"Behold! A man of Bnei Yisrael came and brought a midyanite woman near to his brothers...And they were weeping at the entrance to the tent." (25:6)
The Midrash states that when Zimri brazenly brought the pagan woman before Moshe, he asked him, "Ben Amram, is this woman permitted to me -- or forbidden?" "She is forbidden," replied Moshe. Zimri countered, "If she is forbidden, who permitted you to marry your wife, since she is the daughter of a Midyanite priest?" Moshe did not respond. This caused the people around him to begin weeping. Moshe did nothing to counter Zimri's brazenness. Surprisingly, he did not even implore Hashem to put a stop to Zimri's insurgence. The Midrash adds that Hashem inquired of Moshe, "Where is the wisdom you demonstrated when Korach rebelled against you? Your response to him brought about his death, as the earth swallowed him up. Then you acted, and now you seem lethargic!"
Chazal teach us that Moshe forgot the halachah regarding one who publicly violates the Torah prohibition against cohabitation with a gentile. Hashem made him forget, so that Pinchas would act accordingly and be worthy of reward. Why did Moshe not pray to Hashem for help? Why did he just stand there? Second, what connection is there between Moshe's reaction to Korach and his non-reaction to Zimri? Did his reaction to Korach represent the zenith of Moshe's career as leader? What about the Egyptian that he killed in Egypt before he became leader of Klal Yisrael?
Horav Betzalel Ha'kohen, zl, M'Vilna, explains that under normal circumstances, Moshe would have ignored Korach. He responded only after Korach ridiculed halachah and said, "You, Moshe, were not commanded by Hashem to transmit these laws--you made them up!" This statement compelled Moshe to respond. We may tolerate the foolishness that comes forth from those who have alienated themselves from the Torah way of life. When they ridicule Torah, when they spout forth heresy and deny the origin of Torah, no room for forgiveness exists. Kefirah, heresy, is not something we can ignore. This is what Moshe taught us. Korach went too far; he passed the point of no return.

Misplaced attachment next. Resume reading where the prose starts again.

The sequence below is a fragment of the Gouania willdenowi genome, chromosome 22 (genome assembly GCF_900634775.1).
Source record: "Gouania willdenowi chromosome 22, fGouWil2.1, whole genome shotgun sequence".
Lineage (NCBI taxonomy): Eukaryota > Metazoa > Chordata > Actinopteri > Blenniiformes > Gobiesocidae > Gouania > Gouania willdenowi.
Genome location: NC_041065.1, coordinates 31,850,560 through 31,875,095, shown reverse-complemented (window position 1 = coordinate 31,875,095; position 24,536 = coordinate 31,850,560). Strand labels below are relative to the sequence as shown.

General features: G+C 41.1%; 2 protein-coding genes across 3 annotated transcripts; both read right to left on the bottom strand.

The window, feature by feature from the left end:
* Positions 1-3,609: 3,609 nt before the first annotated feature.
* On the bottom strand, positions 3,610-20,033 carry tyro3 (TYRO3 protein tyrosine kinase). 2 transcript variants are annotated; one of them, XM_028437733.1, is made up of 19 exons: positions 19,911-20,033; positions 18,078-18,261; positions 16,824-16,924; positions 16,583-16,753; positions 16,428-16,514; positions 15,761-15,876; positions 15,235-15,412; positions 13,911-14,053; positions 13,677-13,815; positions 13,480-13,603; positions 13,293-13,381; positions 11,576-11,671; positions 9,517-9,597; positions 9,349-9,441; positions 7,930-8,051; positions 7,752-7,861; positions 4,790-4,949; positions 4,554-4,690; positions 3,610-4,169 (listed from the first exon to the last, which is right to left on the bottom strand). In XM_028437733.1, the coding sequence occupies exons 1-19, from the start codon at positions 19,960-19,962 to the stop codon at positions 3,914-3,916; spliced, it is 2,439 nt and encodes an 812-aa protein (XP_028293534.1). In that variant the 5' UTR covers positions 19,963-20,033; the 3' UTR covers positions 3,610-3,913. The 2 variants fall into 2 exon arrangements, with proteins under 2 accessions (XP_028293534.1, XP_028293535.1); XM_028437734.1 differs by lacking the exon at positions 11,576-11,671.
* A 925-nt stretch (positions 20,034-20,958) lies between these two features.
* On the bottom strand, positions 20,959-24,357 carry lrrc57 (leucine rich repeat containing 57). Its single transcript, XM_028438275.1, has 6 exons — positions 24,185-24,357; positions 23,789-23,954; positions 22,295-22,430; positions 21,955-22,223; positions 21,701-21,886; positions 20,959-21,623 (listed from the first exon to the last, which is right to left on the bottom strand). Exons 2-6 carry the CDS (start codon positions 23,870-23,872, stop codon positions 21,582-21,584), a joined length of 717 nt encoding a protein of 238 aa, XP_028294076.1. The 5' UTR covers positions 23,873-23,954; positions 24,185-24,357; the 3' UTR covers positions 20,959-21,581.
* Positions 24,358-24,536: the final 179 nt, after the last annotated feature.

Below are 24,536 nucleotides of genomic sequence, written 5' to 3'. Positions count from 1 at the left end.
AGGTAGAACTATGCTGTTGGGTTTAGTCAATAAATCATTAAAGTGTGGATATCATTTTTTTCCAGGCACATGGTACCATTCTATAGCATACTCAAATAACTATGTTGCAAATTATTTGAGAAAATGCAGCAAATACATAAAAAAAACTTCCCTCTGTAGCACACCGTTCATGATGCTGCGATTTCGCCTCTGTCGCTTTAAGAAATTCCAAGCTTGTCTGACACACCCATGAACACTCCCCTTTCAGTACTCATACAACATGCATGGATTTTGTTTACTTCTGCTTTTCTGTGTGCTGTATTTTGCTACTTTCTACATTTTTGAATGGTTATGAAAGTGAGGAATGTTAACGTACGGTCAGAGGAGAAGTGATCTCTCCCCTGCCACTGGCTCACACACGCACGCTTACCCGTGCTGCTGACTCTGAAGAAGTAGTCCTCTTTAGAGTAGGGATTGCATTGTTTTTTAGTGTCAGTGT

We understand now what Hashem was asking Moshe. Was Zimri any less of an apikores than Korach? He also was denying the integrity of halachah. So, why did Moshe fail to respond? We suggest what might be a pragmatic reason for Moshe's inaction. When Zimri posed the question directly to Moshe "Who permitted you to marry your wife?" -- Moshe was in a quandary. There was no question that his case was different, since he had married Tzipporah before the Torah had been given. Moreover, she had converted to Judaism. Yet, was he acting out of religious zealousness or because he was personally affected? Furthermore, what would the people think? They might say that he was covering up his own error. This enigma prevented Moshe from taking decisive action. Perhaps this is why Hashem turned to Pinchas to take charge.